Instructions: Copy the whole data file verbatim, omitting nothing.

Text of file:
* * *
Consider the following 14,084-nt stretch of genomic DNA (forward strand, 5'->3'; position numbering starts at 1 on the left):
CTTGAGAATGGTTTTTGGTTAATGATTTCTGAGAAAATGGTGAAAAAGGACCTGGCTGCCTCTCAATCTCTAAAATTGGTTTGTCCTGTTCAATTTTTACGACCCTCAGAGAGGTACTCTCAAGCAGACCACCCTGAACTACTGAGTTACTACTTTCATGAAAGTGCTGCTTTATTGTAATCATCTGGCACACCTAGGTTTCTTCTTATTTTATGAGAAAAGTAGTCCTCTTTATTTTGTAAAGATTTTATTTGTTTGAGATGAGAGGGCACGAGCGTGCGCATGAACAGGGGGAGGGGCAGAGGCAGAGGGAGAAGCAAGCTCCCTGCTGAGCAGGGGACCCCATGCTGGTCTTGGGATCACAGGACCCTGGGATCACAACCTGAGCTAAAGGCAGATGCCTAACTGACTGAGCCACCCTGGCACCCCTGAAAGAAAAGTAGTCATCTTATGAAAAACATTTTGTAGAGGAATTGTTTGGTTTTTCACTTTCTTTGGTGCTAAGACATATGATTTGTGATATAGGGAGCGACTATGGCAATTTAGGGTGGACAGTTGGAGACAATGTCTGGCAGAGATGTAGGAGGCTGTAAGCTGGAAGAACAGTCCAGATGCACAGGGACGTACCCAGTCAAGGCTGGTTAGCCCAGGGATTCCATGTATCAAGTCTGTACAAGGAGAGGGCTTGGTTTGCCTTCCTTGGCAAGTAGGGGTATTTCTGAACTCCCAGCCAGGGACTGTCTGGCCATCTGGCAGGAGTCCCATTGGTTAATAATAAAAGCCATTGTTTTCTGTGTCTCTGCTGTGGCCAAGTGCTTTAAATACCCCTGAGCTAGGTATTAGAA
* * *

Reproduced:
Consider the following 14,084-nt stretch of genomic DNA (forward strand, 5'->3'; position numbering starts at 1 on the left):
CTTGAGAATGGTTTTTGGTTAATGATTTCTGAGAAAATGGTGAAAAAGGACCTGGCTGCCTCTCAATCTCTAAAATTGGTTTGTCCTGTTCAATTTTTACGACCCTCAGAGAGGTACTCTCAAGCAGACCACCCTGAACTACTGAGTTACTACTTTCATGAAAGTGCTGCTTTATTGTAATCATCTGGCACACCTAGGTTTCTTCTTATTTTATGAGAAAAGTAGTCCTCTTTATTTTGTAAAGATTTTATTTGTTTGAGATGAGAGGGCACGAGCGTGCGCATGAACAGGGGGAGGGGCAGAGGCAGAGGGAGAAGCAAGCTCCCTGCTGAGCAGGGGACCCCATGCTGGTCTTGGGATCACAGGACCCTGGGATCACAACCTGAGCTAAAGGCAGATGCCTAACTGACTGAGCCACCCTGGCACCCCTGAAAGAAAAGTAGTCATCTTATGAAAAACATTTTGTAGAGGAATTGTTTGGTTTTTCACTTTCTTTGGTGCTAAGACATATGATTTGTGATATAGGGAGCGACTATGGCAATTTAGGGTGGACAGTTGGAGACAATGTCTGGCAGAGATGTAGGAGGCTGTAAGCTGGAAGAACAGTCCAGATGCACAGGGACGTACCCAGTCAAGGCTGGTTAGCCCAGGGATTCCATGTATCAAGTCTGTACAAGGAGAGGGCTTGGTTTGCCTTCCTTGGCAAGTAGGGGTATTTCTGAACTCCCAGCCAGGGACTGTCTGGCCATCTGGCAGGAGTCCCATTGGTTAATAATAAAAGCCATTGTTTTCTGTGTCTCTGCTGTGGCCAAGTGCTTTAAATACCCCTGAGCTAGGTATTAGAA